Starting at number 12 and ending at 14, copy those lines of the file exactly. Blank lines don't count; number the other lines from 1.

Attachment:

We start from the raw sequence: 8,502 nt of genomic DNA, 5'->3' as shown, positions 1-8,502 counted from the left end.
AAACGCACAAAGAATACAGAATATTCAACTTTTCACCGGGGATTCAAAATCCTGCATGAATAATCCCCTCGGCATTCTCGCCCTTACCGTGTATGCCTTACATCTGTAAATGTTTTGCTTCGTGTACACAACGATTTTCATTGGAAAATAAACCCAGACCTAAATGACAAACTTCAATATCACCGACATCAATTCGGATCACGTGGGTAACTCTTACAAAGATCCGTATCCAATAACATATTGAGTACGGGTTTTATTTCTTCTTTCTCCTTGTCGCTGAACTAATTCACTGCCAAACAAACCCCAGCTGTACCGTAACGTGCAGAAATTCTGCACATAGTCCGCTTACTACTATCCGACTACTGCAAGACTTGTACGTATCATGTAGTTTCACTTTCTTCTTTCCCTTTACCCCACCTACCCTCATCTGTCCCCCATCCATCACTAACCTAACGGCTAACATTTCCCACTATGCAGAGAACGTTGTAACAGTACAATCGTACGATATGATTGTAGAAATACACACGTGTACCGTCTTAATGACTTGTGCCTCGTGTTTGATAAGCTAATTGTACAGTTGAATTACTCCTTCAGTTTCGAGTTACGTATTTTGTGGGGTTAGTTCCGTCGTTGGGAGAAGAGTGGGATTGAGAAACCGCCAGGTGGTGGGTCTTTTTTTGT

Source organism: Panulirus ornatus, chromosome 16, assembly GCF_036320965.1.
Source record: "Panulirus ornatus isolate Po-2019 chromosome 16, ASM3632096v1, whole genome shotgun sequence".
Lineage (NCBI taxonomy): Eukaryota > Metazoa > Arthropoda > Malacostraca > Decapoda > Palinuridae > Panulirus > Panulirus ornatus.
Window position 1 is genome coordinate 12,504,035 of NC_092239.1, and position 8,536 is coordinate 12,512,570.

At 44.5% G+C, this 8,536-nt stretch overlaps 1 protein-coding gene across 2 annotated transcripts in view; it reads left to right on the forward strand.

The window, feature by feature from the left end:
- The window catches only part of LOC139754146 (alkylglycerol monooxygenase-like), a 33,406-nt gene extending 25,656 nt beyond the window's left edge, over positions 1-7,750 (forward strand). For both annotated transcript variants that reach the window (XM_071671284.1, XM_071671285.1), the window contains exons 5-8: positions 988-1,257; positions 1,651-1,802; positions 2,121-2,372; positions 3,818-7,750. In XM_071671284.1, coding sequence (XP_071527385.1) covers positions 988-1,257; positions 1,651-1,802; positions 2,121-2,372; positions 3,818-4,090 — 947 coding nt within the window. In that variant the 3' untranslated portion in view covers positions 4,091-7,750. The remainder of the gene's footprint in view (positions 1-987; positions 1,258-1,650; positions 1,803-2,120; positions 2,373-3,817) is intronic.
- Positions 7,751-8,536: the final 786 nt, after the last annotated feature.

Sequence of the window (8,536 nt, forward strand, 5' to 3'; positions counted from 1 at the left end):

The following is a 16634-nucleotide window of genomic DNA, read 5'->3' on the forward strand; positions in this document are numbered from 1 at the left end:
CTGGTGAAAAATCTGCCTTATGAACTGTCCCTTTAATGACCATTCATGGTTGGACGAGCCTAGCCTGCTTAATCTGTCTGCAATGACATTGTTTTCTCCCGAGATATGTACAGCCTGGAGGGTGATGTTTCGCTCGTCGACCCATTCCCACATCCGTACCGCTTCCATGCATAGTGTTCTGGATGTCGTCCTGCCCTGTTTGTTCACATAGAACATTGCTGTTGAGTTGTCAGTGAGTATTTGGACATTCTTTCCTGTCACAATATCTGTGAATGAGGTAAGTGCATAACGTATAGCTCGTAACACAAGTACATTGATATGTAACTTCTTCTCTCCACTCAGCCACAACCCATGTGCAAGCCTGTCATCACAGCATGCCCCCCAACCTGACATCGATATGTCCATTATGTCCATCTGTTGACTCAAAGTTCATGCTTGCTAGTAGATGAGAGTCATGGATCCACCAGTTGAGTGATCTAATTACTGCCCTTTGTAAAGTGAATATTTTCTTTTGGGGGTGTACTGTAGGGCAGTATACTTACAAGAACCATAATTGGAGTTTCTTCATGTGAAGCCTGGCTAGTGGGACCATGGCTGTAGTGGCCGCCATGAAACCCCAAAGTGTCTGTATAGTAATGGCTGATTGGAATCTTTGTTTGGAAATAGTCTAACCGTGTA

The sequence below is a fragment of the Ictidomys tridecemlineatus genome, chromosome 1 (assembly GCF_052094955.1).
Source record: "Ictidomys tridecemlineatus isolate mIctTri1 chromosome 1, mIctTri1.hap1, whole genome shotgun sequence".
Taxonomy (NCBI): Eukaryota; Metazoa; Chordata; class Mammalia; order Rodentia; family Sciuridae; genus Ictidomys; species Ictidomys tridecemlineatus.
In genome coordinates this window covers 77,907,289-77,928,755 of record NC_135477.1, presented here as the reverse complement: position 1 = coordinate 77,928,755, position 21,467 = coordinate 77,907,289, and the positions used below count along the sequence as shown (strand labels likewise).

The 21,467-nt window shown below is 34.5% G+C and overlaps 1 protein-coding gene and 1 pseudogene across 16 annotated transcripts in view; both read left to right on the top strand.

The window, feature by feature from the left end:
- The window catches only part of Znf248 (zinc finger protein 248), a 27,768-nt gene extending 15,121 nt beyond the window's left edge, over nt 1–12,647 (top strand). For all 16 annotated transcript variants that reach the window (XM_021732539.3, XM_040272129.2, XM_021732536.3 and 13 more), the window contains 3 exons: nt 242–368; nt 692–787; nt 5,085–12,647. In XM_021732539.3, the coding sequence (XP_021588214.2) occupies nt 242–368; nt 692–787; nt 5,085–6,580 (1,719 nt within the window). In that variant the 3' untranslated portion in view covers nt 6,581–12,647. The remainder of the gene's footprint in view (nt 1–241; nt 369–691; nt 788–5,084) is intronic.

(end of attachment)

The following is a 16634-nucleotide window of genomic DNA, read 5'->3' on the forward strand; positions in this document are numbered from 1 at the left end:
CTGGTGAAAAATCTGCCTTATGAACTGTCCCTTTAATGACCATTCATGGTTGGACGAGCCTAGCCTGCTTAATCTGTCTGCAATGACATTGTTTTCTCCCGAGATATGTACAGCCTGGAGGGTGATGTTTCGCTCGTCGACCCATTCCCACATCCGTACCGCTTCCATGCATAGTGTTCTGGATGTCGTCCTGCCCTGTTTGTTCACATAGAACATTGCTGTTGAGTTGTCAGTGAGTATTTGGACATTCTTTCCTGTCACAATATCTGTGAATGAGGTAAGTGCATAACGTATAGCTCGTAACACAAGTACATTGATATGTAACTTCTTCTCTCCACTCAGCCACAACCCATGTGCAAGCCTGTCATCACAGCATGCCCCCCAACCTGACATCGATATGTCCATTATGTCCATCTGTTGACTCAAAGTTCATGCTTGCTAGTAGATGAGAGTCATGGATCCACCAGTTGAGTGATCTAATTACTGCCCTTTGTAAAGTGAATATTTTCTTTTGGGGGTGTACTGTAGGGCAGTATACTTACAAGAACCATAATTGGAGTTTCTTCATGTGAAGCCTGGCTAGTGGGACCATGGCTGTAGTGGCCGCCATGAAACCCCAAAGTGTCTGTATAGTAATGGCTGATTGGAATCTTTGTTTGGAAATAGTCTAACCGTGTA

The sequence below is a fragment of the Ictidomys tridecemlineatus genome, chromosome 1 (assembly GCF_052094955.1).